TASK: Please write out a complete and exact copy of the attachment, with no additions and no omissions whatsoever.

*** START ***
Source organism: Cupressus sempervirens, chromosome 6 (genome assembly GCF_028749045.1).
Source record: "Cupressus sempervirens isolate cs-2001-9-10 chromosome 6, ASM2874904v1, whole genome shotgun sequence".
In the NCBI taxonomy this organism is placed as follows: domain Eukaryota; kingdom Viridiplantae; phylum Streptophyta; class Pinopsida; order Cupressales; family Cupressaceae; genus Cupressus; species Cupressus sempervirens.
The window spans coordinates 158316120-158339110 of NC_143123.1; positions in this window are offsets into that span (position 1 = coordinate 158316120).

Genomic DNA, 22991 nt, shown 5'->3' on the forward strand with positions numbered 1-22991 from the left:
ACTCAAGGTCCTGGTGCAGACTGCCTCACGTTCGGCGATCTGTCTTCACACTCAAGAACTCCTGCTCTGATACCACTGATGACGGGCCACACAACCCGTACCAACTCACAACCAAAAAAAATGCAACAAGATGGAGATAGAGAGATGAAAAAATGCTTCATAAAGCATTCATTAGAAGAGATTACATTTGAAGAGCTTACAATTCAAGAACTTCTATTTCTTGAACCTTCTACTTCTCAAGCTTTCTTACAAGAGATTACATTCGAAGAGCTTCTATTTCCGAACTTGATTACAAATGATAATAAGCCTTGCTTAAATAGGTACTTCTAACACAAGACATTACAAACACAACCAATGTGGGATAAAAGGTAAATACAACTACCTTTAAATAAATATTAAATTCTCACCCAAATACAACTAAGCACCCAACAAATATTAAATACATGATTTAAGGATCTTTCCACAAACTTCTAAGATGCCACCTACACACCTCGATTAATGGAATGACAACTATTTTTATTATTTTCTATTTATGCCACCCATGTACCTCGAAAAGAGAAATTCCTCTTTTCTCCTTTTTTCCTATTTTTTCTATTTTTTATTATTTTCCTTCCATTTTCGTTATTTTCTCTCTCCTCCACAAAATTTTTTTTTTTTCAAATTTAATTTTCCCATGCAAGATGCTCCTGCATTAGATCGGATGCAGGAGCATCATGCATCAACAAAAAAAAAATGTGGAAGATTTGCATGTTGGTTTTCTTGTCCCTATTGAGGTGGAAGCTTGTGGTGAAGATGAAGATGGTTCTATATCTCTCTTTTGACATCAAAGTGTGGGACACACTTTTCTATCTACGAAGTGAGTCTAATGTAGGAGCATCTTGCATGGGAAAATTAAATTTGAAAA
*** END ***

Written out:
Source organism: Cupressus sempervirens, chromosome 6 (genome assembly GCF_028749045.1).
Source record: "Cupressus sempervirens isolate cs-2001-9-10 chromosome 6, ASM2874904v1, whole genome shotgun sequence".
In the NCBI taxonomy this organism is placed as follows: domain Eukaryota; kingdom Viridiplantae; phylum Streptophyta; class Pinopsida; order Cupressales; family Cupressaceae; genus Cupressus; species Cupressus sempervirens.
The window spans coordinates 158316120-158339110 of NC_143123.1; positions in this window are offsets into that span (position 1 = coordinate 158316120).

Genomic DNA, 22991 nt, shown 5'->3' on the forward strand with positions numbered 1-22991 from the left:
ACTCAAGGTCCTGGTGCAGACTGCCTCACGTTCGGCGATCTGTCTTCACACTCAAGAACTCCTGCTCTGATACCACTGATGACGGGCCACACAACCCGTACCAACTCACAACCAAAAAAAATGCAACAAGATGGAGATAGAGAGATGAAAAAATGCTTCATAAAGCATTCATTAGAAGAGATTACATTTGAAGAGCTTACAATTCAAGAACTTCTATTTCTTGAACCTTCTACTTCTCAAGCTTTCTTACAAGAGATTACATTCGAAGAGCTTCTATTTCCGAACTTGATTACAAATGATAATAAGCCTTGCTTAAATAGGTACTTCTAACACAAGACATTACAAACACAACCAATGTGGGATAAAAGGTAAATACAACTACCTTTAAATAAATATTAAATTCTCACCCAAATACAACTAAGCACCCAACAAATATTAAATACATGATTTAAGGATCTTTCCACAAACTTCTAAGATGCCACCTACACACCTCGATTAATGGAATGACAACTATTTTTATTATTTTCTATTTATGCCACCCATGTACCTCGAAAAGAGAAATTCCTCTTTTCTCCTTTTTTCCTATTTTTTCTATTTTTTATTATTTTCCTTCCATTTTCGTTATTTTCTCTCTCCTCCACAAAATTTTTTTTTTTTCAAATTTAATTTTCCCATGCAAGATGCTCCTGCATTAGATCGGATGCAGGAGCATCATGCATCAACAAAAAAAAAATGTGGAAGATTTGCATGTTGGTTTTCTTGTCCCTATTGAGGTGGAAGCTTGTGGTGAAGATGAAGATGGTTCTATATCTCTCTTTTGACATCAAAGTGTGGGACACACTTTTCTATCTACGAAGTGAGTCTAATGTAGGAGCATCTTGCATGGGAAAATTAAATTTGAAAA